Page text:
During the first stand-off between them I had travelled to World War 1 battlefields with my father where I had stood in the shadows of looming poplars and listened to him harangue in the manner of one of his demented heroes. I had spent significant spells throughout the second stand-off reading long, dramatic letters from my mother lamenting the various ways life was chipping away at her and of conclusions drawn: There is a crack moving across my bedroom ceiling. Slugs are taking over the kitchen. I smell burning rubber all the time. And would you believe that just last week I didn’t recognise myself in a photograph. I wouldn’t mind but I was the only person in the photograph. Better days are coming – they are called Doomsday and I forget the other one. I’m going to learn the tango and move to Buenos Aires. ‘I tell you, son,’ my father said to me in all sincerity when he accidentally-on-purpose discovered among my things the letter containing that last bit and then waved it in my face. ‘This woman’s river no longer runs all the way to the sea.’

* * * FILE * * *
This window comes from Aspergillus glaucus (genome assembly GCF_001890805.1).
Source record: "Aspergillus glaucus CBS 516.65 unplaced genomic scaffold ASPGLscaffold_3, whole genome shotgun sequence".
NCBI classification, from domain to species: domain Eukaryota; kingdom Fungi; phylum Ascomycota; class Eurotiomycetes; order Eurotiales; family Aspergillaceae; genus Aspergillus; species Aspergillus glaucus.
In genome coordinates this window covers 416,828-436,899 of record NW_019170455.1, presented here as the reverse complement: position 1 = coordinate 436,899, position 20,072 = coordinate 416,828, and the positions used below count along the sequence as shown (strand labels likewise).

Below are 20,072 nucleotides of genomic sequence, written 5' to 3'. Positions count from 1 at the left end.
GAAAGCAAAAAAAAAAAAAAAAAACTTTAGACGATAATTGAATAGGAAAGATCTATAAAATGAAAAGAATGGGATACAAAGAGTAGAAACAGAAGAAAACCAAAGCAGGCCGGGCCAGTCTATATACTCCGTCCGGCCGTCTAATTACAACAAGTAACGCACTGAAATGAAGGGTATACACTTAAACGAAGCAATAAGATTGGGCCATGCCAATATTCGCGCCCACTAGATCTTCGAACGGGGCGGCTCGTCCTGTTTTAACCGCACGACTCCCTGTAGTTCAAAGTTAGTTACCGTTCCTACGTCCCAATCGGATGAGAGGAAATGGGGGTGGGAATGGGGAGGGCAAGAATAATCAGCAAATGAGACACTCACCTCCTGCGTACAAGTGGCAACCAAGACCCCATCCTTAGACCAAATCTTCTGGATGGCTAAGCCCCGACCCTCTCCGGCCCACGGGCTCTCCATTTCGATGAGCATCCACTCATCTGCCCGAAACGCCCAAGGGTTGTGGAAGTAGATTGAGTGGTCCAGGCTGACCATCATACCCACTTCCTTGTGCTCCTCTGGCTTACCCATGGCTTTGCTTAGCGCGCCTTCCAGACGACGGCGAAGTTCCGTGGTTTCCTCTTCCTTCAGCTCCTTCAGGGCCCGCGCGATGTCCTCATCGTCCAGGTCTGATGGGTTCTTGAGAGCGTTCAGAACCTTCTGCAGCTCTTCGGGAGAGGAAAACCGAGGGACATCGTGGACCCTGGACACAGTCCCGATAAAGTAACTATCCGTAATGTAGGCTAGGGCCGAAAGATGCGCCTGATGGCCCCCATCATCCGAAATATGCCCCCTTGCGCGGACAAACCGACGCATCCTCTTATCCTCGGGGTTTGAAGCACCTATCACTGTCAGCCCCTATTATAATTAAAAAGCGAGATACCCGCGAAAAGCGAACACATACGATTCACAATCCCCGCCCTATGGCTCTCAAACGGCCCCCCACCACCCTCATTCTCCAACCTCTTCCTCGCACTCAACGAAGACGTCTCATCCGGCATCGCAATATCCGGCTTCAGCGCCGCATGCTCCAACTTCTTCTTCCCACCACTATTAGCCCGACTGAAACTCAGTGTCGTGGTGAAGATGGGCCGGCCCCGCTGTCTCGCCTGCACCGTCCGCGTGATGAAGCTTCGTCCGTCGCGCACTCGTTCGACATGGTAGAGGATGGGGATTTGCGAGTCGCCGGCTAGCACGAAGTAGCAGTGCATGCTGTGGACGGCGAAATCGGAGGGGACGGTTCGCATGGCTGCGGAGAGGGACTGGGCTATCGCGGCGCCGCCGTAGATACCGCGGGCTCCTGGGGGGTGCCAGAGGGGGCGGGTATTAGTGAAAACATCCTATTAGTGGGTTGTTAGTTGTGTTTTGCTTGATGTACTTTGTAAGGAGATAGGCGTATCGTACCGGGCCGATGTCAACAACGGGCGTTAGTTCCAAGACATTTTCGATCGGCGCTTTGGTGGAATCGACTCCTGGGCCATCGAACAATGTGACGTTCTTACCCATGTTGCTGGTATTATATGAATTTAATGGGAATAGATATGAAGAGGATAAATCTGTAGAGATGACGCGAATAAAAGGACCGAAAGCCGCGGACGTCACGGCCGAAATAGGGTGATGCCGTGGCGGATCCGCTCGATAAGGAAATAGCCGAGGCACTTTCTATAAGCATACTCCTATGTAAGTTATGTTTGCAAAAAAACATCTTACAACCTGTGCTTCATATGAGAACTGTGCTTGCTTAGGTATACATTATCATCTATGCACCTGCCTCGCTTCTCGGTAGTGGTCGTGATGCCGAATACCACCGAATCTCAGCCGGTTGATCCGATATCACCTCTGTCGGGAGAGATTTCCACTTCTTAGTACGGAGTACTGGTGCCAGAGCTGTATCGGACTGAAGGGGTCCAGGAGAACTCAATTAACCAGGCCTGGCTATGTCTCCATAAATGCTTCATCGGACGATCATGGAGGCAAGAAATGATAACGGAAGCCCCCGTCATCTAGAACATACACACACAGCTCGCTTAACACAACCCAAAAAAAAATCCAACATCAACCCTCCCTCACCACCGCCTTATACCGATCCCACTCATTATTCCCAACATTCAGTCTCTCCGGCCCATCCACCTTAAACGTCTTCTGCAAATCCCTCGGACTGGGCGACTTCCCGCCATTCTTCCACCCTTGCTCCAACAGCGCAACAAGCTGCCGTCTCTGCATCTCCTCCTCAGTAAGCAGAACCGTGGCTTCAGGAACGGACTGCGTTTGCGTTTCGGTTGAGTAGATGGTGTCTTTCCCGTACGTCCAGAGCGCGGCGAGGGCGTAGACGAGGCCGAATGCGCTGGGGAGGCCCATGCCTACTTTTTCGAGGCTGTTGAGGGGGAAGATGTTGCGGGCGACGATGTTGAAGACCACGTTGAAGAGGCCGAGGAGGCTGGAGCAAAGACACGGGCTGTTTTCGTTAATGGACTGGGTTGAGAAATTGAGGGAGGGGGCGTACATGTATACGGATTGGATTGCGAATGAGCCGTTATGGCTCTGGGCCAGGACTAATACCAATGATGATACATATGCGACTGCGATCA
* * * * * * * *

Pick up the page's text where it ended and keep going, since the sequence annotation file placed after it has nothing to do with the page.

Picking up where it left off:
He stared at his can of beer and began tapping it off the tray-table. Nothing. He gripped the can, raised it, and let it drop down onto the table. Still nothing. He rolled the beer can along the table and when it reached the edge he made no attempt to prevent its fall. And fall it did, landing with a dull thud. It could have been a bomb for all she cared. It could have blown open a hole in the carriage floor.

It was now fully dark. Beyond the carriage window I made a vague attempt to decipher the poem comprising the Christmas scene whizzing by, but could make out nothing save for my reflection cast from the carriage light, and the young woman’s book and gently-shaking sea-horses. I looked at the reflection of the book, conjured the riveting tale. A redemption saga of murderous desire giving way to simple longing. A comi-tragedy of youthful anger lapsing into spiritual angst. An urchin’s procession from rags to glory. A timid soul’s confrontation with an invisible monster. Whatever it was it had her hook, line and sinker.